# Exploring Measurement with Garden Sticks in Junior Kindergarten

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# Exploring Measurement with Garden Sticks in Junior Kindergarten

Inquiring Minds is delighted to share today’s post from Mrs. Jane Buckley-Black, Richland’s Junior Kindergarten teacher.

I was most inspired by a rich Pinterest posting this past week entitled: ‘Outdoor Maths:  Measuring the Size of Sticks.’ This was posted by ‘Creative Star Learning’ which is an organization that “supports and develops outdoor learning and play at a national, local, and school level with practical ideas and information.”

As I reflected on the posting, I thought; what a wondrous way to engage the children with extending and enriching their knowledge about ‘Measurement.’I proceeded to give our JK children a task: “Please bring in a stick from your garden for a challenging task.” For the next few days the children were wondering and sharing: “What are we going to do with our sticks?” and “I brought a stick from my garden” and “I found a wobbly stick outside at recess” began to emerge from our students.

We had a variety of sticks arrive of many different sizes, and textures, some that were straight and some that were deemed ‘wobbly’. On Wednesday morning, we extended the challenge to our JK children that began with this question: “How can we solve the following dilemma with our sticks: How can we manipulate our sticks to determine the shortest to the tallest?”

The conversations began with a dialogue about what the children knew about measuring. “We can measure how tall you are” L. shared.  “Maybe with the sticks we will measure us and find out how tall we are” remarked M.“Say I was a stick this small (showing with her hands) and then there was a stick this long (making a bigger stick with her hands) and then I put them together to see the smaller and longer one” declared J.

Words such as “tiny” and “shortest” were affirmed that meant the ‘same as’ “shortest.”  Words for “tallest” were deliberated: “longest”, “biggest”, “big” and “largest.”

The children voiced: “We need a spot for all of our sticks to line up!” The edge of the carpet was determined as the spot “we need to line up our sticks from.” A rock was selected as one end called “the shortest spot” and another rock was determined as “the tallest spot.”The challenge posed to the children was: to make the line of sticks increase in size. Each child took a turn to put his/her stick down onto the tiled floor, carefully lining up one end of the stick to the edge of the carpet.

It was a deceptively challenging and higher level thinking task. The children needed to evoke many strategies, answer questions and share knowledge. The JK implemented: ‘analyzing’, ‘identifying’, ‘formulating’, ‘hypothesizing’, ‘organizing’, ‘comparing’ and ‘distinguishing’ the differences and similarities of their sticks, as well as share patterns about their thinking. Much deliberation, negotiation and measuring and comparing emerged, as each stick was added to the line of sticks.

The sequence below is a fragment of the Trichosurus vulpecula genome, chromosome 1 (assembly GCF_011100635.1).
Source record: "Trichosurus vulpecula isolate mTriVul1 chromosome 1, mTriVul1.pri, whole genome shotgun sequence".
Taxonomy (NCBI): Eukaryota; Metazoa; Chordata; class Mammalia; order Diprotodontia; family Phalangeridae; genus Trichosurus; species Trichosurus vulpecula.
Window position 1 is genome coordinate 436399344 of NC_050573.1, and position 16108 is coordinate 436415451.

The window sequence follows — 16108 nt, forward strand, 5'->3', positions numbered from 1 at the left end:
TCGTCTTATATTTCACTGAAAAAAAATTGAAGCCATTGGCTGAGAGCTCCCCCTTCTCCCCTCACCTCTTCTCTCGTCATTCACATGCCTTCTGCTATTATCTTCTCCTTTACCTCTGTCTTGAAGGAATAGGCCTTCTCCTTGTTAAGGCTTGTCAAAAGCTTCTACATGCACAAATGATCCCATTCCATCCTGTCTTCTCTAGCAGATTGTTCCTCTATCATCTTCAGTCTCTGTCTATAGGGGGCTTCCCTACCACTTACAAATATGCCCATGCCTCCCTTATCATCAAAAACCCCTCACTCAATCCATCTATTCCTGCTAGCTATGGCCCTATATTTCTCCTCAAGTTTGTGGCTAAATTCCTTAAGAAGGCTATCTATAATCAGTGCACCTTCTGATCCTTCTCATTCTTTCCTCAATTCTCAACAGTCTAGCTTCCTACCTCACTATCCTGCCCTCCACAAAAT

One specific sequence of learning unfolded for J., seen in this sequence of photos of her learning, as she moved the sticks around to fit her stick into the line of sticks at the shorter end.L. demonstrated how to determine where his stick fit ‘best’ in the sequence of sticks by measuring his stick against others. With no prompting, he determined his stick was on the tall end of the sequence, and he began with the tall end of the sticks.Here are some of the thoughts, comments and theories that the children shared:

• “This one is the same size.”
• “Can you measure your stick with mine?”
• “Look, it’s the same!” “It’s the same size.”
• “It’s actually bigger than the other stick.”

“These two are the same height. It means this one is here and this one is’ the tallest and this is shorter, and that’s what ‘height’ means” stated J.

Many comments unfolded revolving around: the length, the width, and height of the sticks. The children also inquired if we straightened the bent sticks, would they still be the same size? Many decisions had to be discussed and decided upon. More discussions and a ‘collective agreement’ had to be reached amongst the children.

The children were absorbed in the activity and the audience had much to ask and question.

The learning did not end there. What then unfolded during Centres was a flurry of measurement, which extended into literacy and numeracy. The children used a variety of sticks in the classroom to measure numerous items they wished to explore, leaving traces of their learning with numbers and words.
How would you and your children extend on our learning by bringing nature indoors through measurement?

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